March 15, 2000
 Long to Have a
Ministry?

Don't Overlook the One
You Already Have
    
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I had never spoken to an adult Sunday School class before, and as a young seminary student I was anxious to make good. I had worked hard on my talk, choosing as my topic koinonia love.

But now I was late getting to the church and, of all things, stuck behind a Sunday driver. The nerve of him, doing thirty-five in a thirty-mile zone! This is Washington, D.C., not Kansas, and I've got an important ministry to perform. I edged my bumper within a short distance of his, hoping he'd catch the vision and accelerate.

No such luck. Within a few blocks he had slowed down practically to the speed limit.

Then several minutes later, I watched with horror as he turned into the parking lot of the church where I was to speak. When I got up to speak, he was sitting in the front row of the class, and he seemed to be giving me a knowing stare. I flashed my best pastoral smile and went ahead to talk about the importance of loving each other with the love of Christ. He did not seem terribly impressed.

The Real Message

I've always known that ministry is not something you simply prepare for and do but a way of life. People listen much more to what you are than to what you say.

But the Sunday driver experience dramatically demonstrated to me what ingenious ways God has of letting people know exactly what you are. In a large metropolitan area like Washington, the odds are infinitesimal that someone whom you're tailgating is heading for the same destination you are. But as Einstein once put it, God doesn't play dice. He wanted to impress upon me, I'm sure, that he intends to communicate to others not just through my words but through the small aspects of my life.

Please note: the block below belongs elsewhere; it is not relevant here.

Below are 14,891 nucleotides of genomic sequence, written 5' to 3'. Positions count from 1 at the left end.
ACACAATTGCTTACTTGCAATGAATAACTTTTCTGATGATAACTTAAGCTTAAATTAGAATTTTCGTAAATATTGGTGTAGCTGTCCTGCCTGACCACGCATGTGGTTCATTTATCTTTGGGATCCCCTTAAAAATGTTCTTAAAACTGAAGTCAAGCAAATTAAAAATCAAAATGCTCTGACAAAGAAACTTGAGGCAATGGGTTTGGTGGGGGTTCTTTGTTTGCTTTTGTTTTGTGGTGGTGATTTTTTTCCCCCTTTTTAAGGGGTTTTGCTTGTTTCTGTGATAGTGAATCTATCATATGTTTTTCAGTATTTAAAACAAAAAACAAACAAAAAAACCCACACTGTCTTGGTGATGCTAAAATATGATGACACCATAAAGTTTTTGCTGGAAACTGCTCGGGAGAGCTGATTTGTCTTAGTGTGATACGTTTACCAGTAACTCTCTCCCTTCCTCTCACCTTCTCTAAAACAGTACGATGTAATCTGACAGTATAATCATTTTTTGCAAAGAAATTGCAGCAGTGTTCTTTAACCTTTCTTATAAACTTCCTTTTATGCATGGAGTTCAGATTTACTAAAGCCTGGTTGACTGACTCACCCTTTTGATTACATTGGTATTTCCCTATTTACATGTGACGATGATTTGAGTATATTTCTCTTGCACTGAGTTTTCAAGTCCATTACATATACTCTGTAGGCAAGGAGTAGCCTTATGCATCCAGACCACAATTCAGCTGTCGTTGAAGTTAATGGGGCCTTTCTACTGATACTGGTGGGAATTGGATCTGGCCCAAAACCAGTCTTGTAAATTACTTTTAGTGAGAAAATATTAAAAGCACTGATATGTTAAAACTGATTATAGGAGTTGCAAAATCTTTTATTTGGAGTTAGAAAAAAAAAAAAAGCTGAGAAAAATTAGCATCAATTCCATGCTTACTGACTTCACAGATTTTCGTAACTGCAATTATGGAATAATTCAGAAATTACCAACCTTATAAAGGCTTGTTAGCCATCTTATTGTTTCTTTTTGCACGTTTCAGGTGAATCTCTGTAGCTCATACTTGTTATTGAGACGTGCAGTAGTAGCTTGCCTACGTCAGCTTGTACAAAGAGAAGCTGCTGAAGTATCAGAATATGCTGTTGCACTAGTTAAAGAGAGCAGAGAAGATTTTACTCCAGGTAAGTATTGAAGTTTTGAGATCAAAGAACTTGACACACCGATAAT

Fortunately, I had an experience in my earlier days with the Sons of Thunder which showed me the positive side of this truth. I was driving on a busy highway late one evening when I saw a couple standing beside a stalled car. I stopped and offered to help. They asked if I would drive them home, which meant a trip of some distance into the country. As we drove, the man asked me about myself. I mentioned I was a seminary student and told him a little about my ministry in music, but didn't witness to him directly.

About a week later he shared with me that this act of kindness had restored his faith in Christ.

Walking Is Talking

Experiences like these, of course, are rare. But I believe that God allows us to have them occasionally to give us a window on an ongoing phenomenon in our lives--the fact that he is continually using our example to make an impression on others for Christ.

This fact should concern us. If we desire to have a ministry for Christ, then the most essential thing we can do is to watch over our relationship with him.